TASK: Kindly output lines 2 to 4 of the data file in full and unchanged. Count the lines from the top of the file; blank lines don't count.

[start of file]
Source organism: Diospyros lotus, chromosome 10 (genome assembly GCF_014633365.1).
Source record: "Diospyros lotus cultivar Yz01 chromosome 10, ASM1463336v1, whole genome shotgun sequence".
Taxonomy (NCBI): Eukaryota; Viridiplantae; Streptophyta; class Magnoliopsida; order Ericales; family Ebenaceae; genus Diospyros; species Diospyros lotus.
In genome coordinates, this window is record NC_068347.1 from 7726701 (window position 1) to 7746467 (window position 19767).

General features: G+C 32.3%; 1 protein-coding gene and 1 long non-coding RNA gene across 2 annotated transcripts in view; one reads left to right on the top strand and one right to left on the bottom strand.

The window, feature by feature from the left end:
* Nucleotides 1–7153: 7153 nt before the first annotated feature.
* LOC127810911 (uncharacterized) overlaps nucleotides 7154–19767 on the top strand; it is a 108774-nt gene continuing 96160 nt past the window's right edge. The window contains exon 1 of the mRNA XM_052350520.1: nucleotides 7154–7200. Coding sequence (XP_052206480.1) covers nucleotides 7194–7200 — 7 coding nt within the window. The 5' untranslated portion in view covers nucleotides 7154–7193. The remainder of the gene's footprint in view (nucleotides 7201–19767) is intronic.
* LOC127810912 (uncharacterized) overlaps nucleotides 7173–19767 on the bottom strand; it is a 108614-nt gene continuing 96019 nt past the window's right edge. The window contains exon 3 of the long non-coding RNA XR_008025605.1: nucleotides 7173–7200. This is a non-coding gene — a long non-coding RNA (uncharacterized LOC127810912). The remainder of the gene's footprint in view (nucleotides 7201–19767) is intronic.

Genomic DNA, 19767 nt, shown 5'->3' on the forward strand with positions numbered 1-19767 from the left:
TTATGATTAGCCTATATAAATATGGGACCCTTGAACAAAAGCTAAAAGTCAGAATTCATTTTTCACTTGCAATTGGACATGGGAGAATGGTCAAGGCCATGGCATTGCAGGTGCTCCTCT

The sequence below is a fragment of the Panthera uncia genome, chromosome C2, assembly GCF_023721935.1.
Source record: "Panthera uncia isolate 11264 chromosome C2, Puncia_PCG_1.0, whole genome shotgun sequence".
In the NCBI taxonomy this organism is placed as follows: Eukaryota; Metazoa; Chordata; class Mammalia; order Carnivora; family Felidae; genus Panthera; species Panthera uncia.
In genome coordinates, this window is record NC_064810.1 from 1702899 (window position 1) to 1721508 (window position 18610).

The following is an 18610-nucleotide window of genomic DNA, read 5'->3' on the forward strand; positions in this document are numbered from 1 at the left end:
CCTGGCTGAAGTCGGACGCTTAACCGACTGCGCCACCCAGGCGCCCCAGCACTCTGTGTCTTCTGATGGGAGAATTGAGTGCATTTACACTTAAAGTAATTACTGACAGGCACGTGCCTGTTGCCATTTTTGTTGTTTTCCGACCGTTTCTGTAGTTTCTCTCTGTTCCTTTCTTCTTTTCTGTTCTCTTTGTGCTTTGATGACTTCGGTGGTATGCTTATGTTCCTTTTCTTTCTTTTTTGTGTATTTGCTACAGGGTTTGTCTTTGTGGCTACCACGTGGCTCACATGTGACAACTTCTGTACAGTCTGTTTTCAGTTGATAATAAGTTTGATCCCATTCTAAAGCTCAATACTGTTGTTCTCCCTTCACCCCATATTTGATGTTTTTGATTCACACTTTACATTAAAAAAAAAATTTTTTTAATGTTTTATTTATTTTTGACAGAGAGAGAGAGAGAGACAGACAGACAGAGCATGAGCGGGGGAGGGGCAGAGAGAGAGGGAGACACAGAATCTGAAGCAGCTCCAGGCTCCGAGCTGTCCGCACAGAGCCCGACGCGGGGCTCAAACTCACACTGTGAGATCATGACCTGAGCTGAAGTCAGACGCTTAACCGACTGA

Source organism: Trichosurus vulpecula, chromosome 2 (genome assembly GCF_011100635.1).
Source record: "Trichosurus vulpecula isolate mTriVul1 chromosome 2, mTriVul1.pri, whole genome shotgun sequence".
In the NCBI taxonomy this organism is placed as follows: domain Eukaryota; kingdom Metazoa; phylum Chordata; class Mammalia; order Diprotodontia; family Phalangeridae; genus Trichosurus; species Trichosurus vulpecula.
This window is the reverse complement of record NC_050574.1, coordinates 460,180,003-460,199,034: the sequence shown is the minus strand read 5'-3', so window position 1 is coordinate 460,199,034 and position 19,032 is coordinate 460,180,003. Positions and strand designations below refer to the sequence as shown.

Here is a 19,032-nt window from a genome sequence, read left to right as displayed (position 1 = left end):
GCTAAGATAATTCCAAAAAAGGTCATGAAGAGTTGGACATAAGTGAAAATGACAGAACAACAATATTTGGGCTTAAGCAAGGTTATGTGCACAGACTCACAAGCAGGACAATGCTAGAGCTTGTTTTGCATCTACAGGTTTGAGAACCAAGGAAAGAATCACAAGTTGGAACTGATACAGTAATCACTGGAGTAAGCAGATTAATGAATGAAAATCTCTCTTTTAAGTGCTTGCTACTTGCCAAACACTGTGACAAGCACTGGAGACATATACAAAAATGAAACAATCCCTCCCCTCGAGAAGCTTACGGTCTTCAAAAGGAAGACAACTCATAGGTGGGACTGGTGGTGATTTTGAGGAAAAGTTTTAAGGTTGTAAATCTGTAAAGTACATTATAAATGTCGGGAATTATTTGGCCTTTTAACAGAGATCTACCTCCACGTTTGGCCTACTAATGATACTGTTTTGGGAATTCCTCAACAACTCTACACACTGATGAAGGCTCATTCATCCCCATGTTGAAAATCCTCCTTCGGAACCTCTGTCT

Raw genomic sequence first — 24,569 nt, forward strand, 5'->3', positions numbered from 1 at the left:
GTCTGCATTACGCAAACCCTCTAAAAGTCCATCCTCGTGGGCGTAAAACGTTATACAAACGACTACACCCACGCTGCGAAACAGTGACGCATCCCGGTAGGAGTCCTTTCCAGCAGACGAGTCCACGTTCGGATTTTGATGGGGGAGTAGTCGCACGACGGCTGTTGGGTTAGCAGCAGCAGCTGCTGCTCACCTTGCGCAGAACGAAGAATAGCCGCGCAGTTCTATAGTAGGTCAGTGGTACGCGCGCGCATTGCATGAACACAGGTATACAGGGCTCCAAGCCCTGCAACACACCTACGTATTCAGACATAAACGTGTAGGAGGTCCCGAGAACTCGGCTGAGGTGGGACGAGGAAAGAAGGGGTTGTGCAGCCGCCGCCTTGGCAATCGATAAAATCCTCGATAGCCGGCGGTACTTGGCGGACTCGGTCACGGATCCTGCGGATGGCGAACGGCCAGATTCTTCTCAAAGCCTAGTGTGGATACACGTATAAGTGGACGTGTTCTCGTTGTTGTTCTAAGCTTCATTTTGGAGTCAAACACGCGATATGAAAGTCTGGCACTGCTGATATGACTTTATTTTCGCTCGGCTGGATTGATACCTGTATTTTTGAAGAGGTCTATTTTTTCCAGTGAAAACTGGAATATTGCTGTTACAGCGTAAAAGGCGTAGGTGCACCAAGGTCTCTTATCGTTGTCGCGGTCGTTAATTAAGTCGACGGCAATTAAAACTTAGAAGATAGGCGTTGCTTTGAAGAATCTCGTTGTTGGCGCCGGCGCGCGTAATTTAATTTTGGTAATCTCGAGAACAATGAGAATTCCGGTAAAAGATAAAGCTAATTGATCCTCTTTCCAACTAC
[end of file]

Source record: "Diospyros lotus cultivar Yz01 chromosome 10, ASM1463336v1, whole genome shotgun sequence".
Taxonomy (NCBI): Eukaryota; Viridiplantae; Streptophyta; class Magnoliopsida; order Ericales; family Ebenaceae; genus Diospyros; species Diospyros lotus.
In genome coordinates, this window is record NC_068347.1 from 7726701 (window position 1) to 7746467 (window position 19767).